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by Michael McFee
Southern Cultures, Vol. 15, No. 4: The Edible South

". . . where fat becomes faith, where juice conveys grace . . ."

Meat grease, flour and water, stirred till smooth
it’s what my forebears ate, if they were lucky.

It’s what my mother ate, those hard dark years
she worked at a sawmill way out in the mountains,
learning to live on cigarettes and coffee

and cold biscuits raised from the dead by gravy.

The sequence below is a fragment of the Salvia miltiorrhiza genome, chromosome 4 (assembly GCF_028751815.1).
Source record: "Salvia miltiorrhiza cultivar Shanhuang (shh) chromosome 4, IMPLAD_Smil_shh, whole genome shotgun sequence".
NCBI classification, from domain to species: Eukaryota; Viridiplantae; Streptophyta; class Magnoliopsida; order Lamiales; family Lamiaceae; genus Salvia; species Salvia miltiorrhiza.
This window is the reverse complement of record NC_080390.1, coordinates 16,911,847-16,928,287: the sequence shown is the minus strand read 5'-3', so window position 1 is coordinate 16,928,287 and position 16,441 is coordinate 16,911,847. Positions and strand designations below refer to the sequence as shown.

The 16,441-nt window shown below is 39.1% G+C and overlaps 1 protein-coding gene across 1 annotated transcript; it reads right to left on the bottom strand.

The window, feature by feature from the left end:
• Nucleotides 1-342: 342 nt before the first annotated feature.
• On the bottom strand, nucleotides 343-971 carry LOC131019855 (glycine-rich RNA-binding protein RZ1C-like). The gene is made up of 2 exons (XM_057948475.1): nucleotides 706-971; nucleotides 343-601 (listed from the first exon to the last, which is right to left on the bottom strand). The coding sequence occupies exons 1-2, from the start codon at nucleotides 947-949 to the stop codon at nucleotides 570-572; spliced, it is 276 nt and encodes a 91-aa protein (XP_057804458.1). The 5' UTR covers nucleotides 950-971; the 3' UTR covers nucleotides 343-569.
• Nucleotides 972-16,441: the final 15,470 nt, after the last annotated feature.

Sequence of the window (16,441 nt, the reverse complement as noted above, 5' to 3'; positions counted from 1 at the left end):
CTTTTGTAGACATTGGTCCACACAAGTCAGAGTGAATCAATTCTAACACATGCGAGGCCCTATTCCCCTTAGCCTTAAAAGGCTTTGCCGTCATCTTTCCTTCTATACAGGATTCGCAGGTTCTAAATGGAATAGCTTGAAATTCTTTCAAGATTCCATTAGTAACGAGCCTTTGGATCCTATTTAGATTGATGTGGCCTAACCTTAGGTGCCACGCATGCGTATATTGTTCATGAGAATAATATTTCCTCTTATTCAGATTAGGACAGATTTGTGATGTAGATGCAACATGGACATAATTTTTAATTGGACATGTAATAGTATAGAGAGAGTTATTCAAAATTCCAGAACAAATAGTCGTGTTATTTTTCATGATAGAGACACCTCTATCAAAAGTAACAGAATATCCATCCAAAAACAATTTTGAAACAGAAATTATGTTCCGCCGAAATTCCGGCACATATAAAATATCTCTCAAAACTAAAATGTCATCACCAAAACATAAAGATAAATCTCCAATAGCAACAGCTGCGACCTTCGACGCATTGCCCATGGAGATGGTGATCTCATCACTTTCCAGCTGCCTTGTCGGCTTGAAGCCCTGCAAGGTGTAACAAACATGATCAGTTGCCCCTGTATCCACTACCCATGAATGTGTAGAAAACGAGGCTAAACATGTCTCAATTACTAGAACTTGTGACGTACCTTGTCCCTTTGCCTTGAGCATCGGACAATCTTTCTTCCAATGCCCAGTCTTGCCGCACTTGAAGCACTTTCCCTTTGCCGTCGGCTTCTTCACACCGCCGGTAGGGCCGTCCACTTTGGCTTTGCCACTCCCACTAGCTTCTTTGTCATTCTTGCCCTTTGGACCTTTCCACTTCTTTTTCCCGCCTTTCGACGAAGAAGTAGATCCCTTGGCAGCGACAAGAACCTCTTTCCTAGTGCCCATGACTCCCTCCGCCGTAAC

Now and then she’d cook a little for us,
something to moisten and darken and quicken

the bowls of bland white rice or mashed potatoes
I’d shape into a cratered volcano
whose steaming lava overflow improved

everything it touched on my dinner plate.

Good gravy’s not an afterthought, a dressing,
a murky cloud masking a dish’s dull prospect:

whether poured from a Thanksgiving china boat
or a black iron skillet in Bloody Madison,
it’s the meal’s essence, where flesh meets spirit,

where fat becomes faith, where juice conveys grace

as red-eye, giblet, sausage, faithful sawmill
whenever I think of those savory names

and the times I’ve poured or ladled or spooned
then mixed and dipped and sopped up their elixer,
not wanting to waste a single filling drop,

my mouth starts making its own thin gravy again.